From writing articles to helping stroke patients: Here are 6 AI updates this month

1. ChatGPT developer closes in on $30bn valuation in talks to raise capital

OpenAI, the artificial intelligence research lab behind chatbot ChatGPT, is in talks to sell existing shares in a tender offer that would value the company at about $29 billion, the Wall Street Journal reported, citing people familiar with the matter.

OpenAI's chatbot is a software application designed to mimic human-like conversation based on user prompts and can respond to a large range of questions while imitating human speaking styles.

The firm expects business to surge as it pitched to investors saying the organization expects $200 million in revenue next year and $1 billion by 2024, Reuters reported in December. Meanwhile, Microsoft is reportedly eyeing a $10 billion investment into OpenAI, Semafor reported this week.

2. AI is improving outcomes for stroke patients

AI has led to a significant improvement in stroke patient recovery, according to the UK's Department of Health and Social Care. The technology is helping reduce the time between diagnosis and treatment, as well as assessing the best options for treatment. It has tripled the percentage of people who recover to be able to perform daily activities from 16% to 48%.

The Brainomix e-Stroke system almost halves the time it takes to diagnose and begin treating a stroke. "Every minute saved during the initial hospital assessment of people with stroke-like symptoms can dramatically improve a patient's chance of leaving hospital in good health," says NHS England Director of Transformation Dr Timothy Ferris.

3. Princeton student builds app to detect ChatGPT-generated text

The release of ChatGPT has sparked major conversations in academia, with many sceptics raising concerns about plagiarism and sourcing. Yet some of that concern may be alleviated after a Princeton student built an app that can detect ChatGPT-generated text.

The app, called GPTZero, aims to help mitigate the issue of "increasing AI plagiarism," the app's creator, Edward Tian, said on Twitter. In a subsequent blog post, Tian said over 10,000 people have tested out an early version of the app.

4. Generative AI platform creates videos from a single-word instruction

There's been a loud buzz around AI that can generate images and written content from simple instructions. ChatGPT, DALL-E and MidJourney were the talk of late 2022. With a new year comes a new platform, and this one can make short videos that could be used on Instagram, Snapchat or TikTok. In fact, QuikVid can generate a video with as little as a single word to guide its creative process, reports TechCrunch.

Tapping in a search for QuikVid now takes you to a waiting list to join the platform. Its creators cite "a huge influx of traffic" as the cause of the hold-ups.

QuickVid’s creator, Daniel Habib, told TechCrunch: “By providing creators with tools to quickly and easily produce quality content, QuickVid helps creators increase their content output, reducing the risk of burnout."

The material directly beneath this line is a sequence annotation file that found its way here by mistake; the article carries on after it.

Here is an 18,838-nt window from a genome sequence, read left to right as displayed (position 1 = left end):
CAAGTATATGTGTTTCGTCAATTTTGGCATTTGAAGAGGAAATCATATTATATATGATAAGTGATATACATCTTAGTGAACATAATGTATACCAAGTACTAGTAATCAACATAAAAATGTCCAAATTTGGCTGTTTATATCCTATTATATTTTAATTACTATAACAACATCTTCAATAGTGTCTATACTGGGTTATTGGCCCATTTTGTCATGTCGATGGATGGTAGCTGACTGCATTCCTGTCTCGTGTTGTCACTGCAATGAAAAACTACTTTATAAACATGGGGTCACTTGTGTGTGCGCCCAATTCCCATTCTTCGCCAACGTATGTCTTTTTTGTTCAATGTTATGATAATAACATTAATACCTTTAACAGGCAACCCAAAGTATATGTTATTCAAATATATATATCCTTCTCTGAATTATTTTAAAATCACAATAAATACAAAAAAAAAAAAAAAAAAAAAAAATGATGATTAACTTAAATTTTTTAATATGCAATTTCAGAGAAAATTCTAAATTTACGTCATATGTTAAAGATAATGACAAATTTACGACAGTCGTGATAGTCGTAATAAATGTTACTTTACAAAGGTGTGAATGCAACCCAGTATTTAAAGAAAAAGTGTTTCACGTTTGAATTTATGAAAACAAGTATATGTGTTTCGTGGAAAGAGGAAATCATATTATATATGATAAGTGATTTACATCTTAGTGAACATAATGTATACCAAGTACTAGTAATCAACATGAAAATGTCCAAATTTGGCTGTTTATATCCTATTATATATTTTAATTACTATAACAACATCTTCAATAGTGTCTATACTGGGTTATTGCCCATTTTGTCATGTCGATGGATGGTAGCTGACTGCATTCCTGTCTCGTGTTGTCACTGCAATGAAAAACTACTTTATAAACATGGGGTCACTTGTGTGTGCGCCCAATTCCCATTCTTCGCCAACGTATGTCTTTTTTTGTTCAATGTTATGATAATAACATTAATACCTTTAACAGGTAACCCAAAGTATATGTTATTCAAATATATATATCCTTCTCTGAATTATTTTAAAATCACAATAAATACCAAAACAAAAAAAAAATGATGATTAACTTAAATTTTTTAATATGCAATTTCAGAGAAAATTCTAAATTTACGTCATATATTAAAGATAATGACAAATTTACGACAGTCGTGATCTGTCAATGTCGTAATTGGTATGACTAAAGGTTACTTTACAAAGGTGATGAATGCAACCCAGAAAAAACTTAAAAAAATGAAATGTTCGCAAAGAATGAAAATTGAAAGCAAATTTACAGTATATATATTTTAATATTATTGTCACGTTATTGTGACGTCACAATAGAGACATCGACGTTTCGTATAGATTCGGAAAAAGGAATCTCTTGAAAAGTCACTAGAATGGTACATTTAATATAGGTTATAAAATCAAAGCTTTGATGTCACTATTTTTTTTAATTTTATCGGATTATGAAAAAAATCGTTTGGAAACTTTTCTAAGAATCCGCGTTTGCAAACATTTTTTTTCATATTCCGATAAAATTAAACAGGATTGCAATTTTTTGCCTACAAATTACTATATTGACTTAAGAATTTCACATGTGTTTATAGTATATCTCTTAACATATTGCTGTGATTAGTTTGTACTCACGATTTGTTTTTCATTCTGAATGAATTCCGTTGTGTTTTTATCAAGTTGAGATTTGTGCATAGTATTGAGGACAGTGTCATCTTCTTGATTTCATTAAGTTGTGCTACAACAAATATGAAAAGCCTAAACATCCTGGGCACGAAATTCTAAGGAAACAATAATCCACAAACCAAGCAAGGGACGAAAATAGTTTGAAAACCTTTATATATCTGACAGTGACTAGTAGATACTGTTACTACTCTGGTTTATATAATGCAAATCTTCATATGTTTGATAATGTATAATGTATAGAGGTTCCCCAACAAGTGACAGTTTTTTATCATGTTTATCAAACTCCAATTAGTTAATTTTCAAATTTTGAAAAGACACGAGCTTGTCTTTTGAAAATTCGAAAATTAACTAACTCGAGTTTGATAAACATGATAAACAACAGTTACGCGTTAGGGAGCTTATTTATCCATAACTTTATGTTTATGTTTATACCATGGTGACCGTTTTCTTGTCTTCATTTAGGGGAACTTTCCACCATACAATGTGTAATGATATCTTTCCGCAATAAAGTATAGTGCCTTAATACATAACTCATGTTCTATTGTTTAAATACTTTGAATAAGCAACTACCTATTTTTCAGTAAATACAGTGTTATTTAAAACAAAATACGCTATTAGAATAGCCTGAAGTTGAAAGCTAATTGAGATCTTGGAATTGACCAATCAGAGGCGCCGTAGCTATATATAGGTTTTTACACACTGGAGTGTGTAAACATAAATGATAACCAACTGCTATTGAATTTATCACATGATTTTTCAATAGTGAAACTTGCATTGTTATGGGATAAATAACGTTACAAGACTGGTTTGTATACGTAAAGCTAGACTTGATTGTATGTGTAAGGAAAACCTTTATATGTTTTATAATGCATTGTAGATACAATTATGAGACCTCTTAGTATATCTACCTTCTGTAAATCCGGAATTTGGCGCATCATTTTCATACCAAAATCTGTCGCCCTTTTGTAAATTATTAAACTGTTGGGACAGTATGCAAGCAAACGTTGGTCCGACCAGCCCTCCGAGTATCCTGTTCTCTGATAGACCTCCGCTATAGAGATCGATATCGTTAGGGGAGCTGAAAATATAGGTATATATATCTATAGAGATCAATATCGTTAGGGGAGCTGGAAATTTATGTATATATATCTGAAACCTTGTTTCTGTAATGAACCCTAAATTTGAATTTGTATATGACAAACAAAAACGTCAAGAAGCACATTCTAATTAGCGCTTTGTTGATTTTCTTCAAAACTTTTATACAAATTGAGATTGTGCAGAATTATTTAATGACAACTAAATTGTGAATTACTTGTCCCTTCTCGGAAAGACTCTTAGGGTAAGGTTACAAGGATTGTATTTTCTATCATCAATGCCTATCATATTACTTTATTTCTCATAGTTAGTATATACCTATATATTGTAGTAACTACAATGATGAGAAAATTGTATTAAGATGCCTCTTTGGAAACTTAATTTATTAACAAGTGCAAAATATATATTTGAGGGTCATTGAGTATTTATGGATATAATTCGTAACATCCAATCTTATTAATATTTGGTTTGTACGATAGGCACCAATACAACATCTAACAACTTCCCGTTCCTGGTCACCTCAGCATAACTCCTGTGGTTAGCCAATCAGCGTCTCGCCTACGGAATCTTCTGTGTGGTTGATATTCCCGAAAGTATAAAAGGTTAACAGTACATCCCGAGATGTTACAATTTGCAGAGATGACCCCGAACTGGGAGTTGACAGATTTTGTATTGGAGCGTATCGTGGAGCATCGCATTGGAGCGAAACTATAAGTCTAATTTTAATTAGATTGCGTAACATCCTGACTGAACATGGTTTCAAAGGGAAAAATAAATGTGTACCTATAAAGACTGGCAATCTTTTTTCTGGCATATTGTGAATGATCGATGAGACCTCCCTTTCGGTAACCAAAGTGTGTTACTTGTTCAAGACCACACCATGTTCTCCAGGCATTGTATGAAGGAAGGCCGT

5. Meta's AI CICERO played a world champion at strategy game Diplomacy – this is what happened

Emerging victorious from strategy game Diplomacy requires a combination of "cunning, cleverness, honesty and perfectly timed betrayal" – according to its creator Avalon Hill.

Players attempt to control as much of Europe as possible by making deals and forming alliances with other players.

It's an intellectual challenge for the sharpest human minds, and the game requires strong communication skills. So how would AI get on against a three-times world champion?

To test this, Mark Zuckerberg's Meta developed the CICERO AI tool to play Diplomacy at a high level. In a game that included CICERO and Diplomacy world champion Andrew Goff as competitors, Vice News reports that CICERO learned not to use outright lies as strategy – a tactic the best human players agree with. Click on the video above to hear Goff talk about his experience of playing against a non-human competitor.

6. Fashion designers in Hong Kong showcase collections influenced by new AI assistant

At the Fashion X AI show in Hong Kong, attendees noticed a certain "alien" quality about the new clothes modelled on the event's narrow catwalk – and the designs were, in fact, not entirely human. The show put more than 80 outfits from 14 designers in the spotlight, all of which were created with the help of artificial intelligence software AiDA, short for "AI-based Interactive Design Assistant”. The software was developed by PhD students and academics at the Hong Kong-based AiDLab.

Masked in monochrome blue, wearing outfits that ranged from down jackets to translucent skirts, models strutted past rows of critics and fashion designers.

Attendee Cynthia Tse said it felt like she was witnessing the future of fashion. "I think the face covering is definitely alien-like, and exciting,” said Tse.

According to AiDLab CEO Calvin Wong, the software was created to serve as a “supporting tool” for designers. "AiDA is an assistant for fashion designers just to help them, you know, to work together," Wong said. "Designers and AI can work together to come up with the final collection."


Pemburu Kebenaran